Bleu Cheese Sliders + 2019 Pasarina Malbec from Patagonia #WorldWineTravel
Updated: Mar 3
This month I am hosting the World Wine Travel group as we go Beyond Malbec in Mendoza. I told the group: "Let's focus on Beyond Malbec from Mendoza. That can mean (1) a Malbec from elsewhere in Argentina or (2) a different variety from Mendoza. You decide! And if you can't find anything in either of those two options, feel free to pair any Malbec or just make an Argentinian-inspired dish to wait with any wine. I'm flexible."
All of the group's posts will be live between Friday, the 24th and Saturday, the 25th. I will host a Google Meet on Saturday the 25th at 8am Pacific. If you care to join the conversation, here's the link. It's open to anyone. Just click and join. Cheers! Here's what the group is sharing...
Bleu Cheese Sliders + 2019 Pasarina Malbec from Patagonia by Culinary Cam (you're here)
Food and Wine of Patagonia by A Day in the Life on the Farm
Mendoza’s Mairena Sparkling Rosé + Seared Ahi Salad by Wine Predator...Gwendolyn Alley
More than Malbec, more than Organic - Argentina’s Domaine Bousquet by Crushed Grape Chronicles
Stuffed Chilean Peppers with a Patagonian Malbec by Our Good Life
In My Glass
I found this bottle to answer the first for the options - a Malbec from somewhere other than Mendoza. I picked up the 2019 Pasarina Malbec from Patagonia.
To me 'Patagonia' is synonymous with a wild land. It is one of the least populated places on the planet and conjures up images of glaciers, forests, and even penguins! When I started doing a little bit more research into the area, I found that it was settled in the 1800s by Welsh settlers who arrived to raise sheep for wool. There are still descendants of these Welsh gauchos roaming the plains. Another case in point for its wildness: Francis Mallman, that legendary chef who has a private island in Patagonia and has perfected the art of cooking over an open flame. But back to the wine.
This wine didn't have any of the characteristic wildness that I expected - or hoped to encounter. Ha. Instead this Malbec made from a single vineyard of old vines was full-bodied cand elegant. It was juicy and vibrant with black fruit aromas and flavors. On the end, there was a lingering heady bitterness of cacao powder. The only layer that hinted to me of what I imagined of a Patagonian wine: a smoky finish. It had me imaging dining with Mallman after all.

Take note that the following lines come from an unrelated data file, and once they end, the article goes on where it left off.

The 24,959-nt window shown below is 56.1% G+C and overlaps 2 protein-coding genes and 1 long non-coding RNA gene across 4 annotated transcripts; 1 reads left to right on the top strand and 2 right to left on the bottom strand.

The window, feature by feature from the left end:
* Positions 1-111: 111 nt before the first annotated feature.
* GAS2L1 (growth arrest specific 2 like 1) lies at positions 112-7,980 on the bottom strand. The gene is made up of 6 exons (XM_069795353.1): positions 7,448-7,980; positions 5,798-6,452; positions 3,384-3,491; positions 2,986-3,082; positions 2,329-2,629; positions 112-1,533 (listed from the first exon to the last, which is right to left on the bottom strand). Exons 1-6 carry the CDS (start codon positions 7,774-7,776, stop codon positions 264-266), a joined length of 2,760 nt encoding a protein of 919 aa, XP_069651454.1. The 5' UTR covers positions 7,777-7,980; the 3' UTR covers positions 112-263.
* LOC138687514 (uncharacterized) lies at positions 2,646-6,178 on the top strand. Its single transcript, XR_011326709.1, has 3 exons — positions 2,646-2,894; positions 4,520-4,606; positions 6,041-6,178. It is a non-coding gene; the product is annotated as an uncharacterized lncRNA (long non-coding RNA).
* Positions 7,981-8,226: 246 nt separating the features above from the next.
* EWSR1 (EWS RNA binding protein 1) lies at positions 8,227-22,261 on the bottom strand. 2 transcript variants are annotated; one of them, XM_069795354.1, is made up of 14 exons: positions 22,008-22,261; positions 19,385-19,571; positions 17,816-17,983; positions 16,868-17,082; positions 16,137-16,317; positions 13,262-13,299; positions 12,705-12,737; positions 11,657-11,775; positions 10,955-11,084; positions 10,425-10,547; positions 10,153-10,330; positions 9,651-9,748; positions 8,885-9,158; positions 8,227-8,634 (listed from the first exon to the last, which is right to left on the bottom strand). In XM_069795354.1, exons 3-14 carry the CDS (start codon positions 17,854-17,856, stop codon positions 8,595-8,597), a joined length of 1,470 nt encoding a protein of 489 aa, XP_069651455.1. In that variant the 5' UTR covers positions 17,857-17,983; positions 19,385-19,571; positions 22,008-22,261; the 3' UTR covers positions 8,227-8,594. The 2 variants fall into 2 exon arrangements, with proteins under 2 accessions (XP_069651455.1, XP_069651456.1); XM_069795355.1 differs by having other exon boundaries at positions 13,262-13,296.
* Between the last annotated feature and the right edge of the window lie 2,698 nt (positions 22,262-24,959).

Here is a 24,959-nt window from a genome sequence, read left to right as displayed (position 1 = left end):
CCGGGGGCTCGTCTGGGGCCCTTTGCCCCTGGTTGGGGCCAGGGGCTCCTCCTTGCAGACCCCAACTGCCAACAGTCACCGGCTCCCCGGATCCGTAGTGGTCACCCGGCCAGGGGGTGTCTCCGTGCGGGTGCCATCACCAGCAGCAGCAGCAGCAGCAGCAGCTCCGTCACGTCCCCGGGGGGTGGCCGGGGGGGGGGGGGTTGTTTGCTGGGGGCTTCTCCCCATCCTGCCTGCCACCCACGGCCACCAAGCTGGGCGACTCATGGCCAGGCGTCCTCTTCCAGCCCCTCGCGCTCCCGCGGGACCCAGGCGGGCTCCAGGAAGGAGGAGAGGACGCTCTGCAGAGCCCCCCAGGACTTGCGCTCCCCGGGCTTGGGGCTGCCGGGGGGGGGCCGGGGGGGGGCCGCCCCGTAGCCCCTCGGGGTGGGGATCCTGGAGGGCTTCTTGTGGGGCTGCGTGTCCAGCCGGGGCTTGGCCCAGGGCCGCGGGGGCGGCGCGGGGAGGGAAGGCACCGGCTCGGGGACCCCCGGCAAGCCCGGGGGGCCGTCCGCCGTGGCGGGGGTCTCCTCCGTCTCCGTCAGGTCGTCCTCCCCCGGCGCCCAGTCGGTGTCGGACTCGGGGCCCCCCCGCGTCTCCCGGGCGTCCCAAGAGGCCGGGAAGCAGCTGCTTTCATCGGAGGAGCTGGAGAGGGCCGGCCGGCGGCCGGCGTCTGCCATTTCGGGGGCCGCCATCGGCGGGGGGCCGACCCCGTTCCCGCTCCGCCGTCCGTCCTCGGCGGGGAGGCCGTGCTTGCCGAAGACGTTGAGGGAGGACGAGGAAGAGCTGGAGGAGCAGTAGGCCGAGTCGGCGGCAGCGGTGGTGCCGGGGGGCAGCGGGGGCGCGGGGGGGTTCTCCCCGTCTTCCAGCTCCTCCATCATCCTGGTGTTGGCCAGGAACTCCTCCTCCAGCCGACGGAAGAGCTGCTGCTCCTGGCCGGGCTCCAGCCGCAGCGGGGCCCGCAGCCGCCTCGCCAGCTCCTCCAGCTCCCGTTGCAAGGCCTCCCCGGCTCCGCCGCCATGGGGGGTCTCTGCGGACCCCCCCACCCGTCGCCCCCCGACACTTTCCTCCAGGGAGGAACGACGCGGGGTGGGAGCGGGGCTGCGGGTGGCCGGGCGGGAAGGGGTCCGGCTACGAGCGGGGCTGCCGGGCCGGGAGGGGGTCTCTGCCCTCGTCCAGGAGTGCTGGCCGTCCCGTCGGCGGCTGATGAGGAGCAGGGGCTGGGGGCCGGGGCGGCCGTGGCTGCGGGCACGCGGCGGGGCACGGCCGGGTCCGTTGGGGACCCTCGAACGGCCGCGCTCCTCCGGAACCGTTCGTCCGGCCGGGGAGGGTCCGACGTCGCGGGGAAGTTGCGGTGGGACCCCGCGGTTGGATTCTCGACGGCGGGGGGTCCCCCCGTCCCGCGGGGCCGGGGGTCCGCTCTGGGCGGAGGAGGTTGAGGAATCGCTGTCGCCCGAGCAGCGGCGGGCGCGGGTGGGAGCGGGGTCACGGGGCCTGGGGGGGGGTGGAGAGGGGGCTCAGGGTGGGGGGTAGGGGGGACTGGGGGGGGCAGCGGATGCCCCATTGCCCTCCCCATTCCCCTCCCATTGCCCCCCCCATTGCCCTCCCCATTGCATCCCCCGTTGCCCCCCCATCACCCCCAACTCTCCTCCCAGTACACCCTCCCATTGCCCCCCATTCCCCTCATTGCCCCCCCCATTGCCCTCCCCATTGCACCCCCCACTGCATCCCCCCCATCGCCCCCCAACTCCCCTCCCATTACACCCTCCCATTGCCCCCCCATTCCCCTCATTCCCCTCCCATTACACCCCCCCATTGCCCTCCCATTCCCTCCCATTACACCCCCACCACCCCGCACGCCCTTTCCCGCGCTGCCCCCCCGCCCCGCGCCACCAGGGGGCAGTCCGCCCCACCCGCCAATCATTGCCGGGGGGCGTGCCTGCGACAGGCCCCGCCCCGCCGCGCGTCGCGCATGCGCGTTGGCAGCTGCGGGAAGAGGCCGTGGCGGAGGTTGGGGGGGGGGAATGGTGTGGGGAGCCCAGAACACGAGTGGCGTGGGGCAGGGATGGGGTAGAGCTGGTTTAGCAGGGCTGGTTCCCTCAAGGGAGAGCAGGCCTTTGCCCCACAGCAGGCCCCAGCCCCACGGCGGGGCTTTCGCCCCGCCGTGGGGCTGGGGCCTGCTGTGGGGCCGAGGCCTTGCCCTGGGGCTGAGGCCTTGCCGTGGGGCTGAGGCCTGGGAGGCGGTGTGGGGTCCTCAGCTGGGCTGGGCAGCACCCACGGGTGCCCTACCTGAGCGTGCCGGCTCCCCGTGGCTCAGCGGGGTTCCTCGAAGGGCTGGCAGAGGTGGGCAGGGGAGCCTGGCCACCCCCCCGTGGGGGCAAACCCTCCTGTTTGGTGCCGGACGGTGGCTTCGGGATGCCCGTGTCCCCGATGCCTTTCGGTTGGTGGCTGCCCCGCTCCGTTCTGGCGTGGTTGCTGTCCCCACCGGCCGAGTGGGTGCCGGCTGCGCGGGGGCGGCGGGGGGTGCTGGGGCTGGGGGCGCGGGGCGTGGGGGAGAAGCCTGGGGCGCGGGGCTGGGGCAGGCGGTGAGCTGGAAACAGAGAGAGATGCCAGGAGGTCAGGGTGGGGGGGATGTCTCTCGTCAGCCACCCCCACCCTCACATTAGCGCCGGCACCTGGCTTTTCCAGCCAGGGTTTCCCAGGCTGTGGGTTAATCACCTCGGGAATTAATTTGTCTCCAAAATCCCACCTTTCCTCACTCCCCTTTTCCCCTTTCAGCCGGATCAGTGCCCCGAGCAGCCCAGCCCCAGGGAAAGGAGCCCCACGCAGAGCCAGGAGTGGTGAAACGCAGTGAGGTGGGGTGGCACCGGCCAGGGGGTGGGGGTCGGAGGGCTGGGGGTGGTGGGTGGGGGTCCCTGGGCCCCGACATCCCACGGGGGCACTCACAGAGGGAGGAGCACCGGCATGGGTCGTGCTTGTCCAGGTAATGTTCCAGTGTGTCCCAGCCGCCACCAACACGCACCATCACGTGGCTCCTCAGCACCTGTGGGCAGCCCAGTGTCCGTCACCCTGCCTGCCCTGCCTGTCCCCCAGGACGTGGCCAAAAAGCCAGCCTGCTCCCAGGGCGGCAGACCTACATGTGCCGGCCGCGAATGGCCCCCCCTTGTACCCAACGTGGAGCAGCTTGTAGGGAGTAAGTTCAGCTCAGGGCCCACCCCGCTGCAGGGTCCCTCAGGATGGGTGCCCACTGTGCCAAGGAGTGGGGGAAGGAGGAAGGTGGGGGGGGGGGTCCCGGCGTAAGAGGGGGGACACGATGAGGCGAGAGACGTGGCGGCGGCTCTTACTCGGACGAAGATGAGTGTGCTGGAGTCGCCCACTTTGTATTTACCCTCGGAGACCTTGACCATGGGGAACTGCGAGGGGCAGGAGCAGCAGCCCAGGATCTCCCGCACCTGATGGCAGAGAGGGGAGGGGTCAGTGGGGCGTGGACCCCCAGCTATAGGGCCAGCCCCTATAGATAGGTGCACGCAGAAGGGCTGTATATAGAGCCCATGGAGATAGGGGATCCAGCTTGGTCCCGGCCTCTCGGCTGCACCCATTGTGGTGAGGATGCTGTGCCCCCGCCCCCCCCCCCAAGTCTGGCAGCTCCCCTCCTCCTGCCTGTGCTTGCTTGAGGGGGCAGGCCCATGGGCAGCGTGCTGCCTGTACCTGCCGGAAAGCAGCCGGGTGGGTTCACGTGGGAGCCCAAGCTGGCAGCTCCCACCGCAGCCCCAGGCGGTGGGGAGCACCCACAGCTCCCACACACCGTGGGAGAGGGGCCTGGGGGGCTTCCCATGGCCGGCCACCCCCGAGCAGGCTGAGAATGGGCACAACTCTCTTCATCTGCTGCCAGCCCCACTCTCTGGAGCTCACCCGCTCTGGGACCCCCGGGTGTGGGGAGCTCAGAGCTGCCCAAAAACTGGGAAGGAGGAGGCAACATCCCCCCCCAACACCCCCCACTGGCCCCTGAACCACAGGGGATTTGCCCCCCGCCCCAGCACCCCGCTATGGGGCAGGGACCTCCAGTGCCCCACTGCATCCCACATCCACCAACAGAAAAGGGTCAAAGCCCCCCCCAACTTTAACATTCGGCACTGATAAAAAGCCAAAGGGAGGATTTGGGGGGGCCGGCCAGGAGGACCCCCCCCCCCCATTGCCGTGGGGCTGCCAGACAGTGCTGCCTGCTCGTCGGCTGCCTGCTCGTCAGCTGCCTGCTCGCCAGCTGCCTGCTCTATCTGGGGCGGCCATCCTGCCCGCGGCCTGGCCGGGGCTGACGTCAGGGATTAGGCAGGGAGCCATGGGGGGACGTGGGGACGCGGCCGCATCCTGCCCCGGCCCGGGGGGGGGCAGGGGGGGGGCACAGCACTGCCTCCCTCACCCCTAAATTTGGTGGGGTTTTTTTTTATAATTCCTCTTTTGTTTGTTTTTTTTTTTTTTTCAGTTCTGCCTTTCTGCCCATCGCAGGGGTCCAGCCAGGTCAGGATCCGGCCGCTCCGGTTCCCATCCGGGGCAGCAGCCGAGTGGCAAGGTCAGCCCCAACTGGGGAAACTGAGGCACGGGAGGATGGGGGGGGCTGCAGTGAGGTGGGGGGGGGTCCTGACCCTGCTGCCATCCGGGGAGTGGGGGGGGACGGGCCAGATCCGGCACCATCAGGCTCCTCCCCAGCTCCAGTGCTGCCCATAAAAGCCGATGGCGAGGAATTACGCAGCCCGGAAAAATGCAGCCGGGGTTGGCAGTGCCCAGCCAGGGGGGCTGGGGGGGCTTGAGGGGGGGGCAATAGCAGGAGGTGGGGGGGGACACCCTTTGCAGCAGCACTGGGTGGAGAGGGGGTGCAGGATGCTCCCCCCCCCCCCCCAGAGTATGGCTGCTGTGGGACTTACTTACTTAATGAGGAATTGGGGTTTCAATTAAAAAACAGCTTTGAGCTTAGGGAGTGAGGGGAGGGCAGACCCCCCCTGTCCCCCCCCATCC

I didn't know when I opted to share this bottle that it was same one that Wendy opened. That happens sometimes with these themes are some bottles are easiest to source than others. Wendy paired her wine with lamb empanadas. Oh, my! That sounds amazing. We love making empanadas, actually, my oldest son loves making empanadas. Such as these. I will have to talk him into making a batch next time he's home.
I have paired Malbec many times...and almost always with meat. I paired Grilled Lamb Sirloin with Cèdre Héritage 2015 for a #Winophiles event in 2018; and, for another French Winophiles event, I shared Château du Cèdre Extra Libre 2018 Malbec + Cider-Braised Chicken Thighs. Also in 2019, I made Hāngī in a Dutch Oven + Gimblett Gravels Malbec 2017, a Malbec from New Zealand.
On My Plate
I craved burgers with the wine. Since we are eating less meat, I made sliders. You know, small burgers. And I had to refrain from eating two because, then, I may as well had made a regular sized burger. I packed up the other burgers and delivered them to my parents. They were thrilled. The sliders were topped with bleu cheese and onions with spinach sautéed with a splash of Malbec.
1 pound ground beef (prefer organic, grass-fed)
2 cloves garlic, peeled and pressed
freshly ground salt
freshly ground pepper
Malbec Onions and Spinach
1 large sweet organic onions, thinly sliced
4 cups baby spinach, rinsed and drieda
2 Tablespoons olive oil
1 Tablespoon red wine (I used Malbec)
freshly ground salt
freshly ground pepper
six slider buns, split and lightly toasted
bleu cheese, thinly sliced
For the Onions and Spinach
Heat olive oil in a large, flat-bottom pan. Add onions and cook until they soften and turn translucent, approximately 20 to 25 minutes. Add wine and stir to coat. Stir in the spinach and cook until just wilted Season to taste with salt and pepper.
Sliders In a large bowl, using your hands, mix together all of the ingredients until well-combined. Form six patties and grill or cook on the stove to your preferred doneness. Toward the last few minutes of cooking, place cheese slices on top of the burger to melt slightly.
Place the slider on the bun. Top with onions and spinach.
That's a wrap for my #WorldWineTravel offering for February. We will be back next month with an exploration of Uruguayan wines. Wendy of A Day in the Life on the Farm is hosting. Can't wait!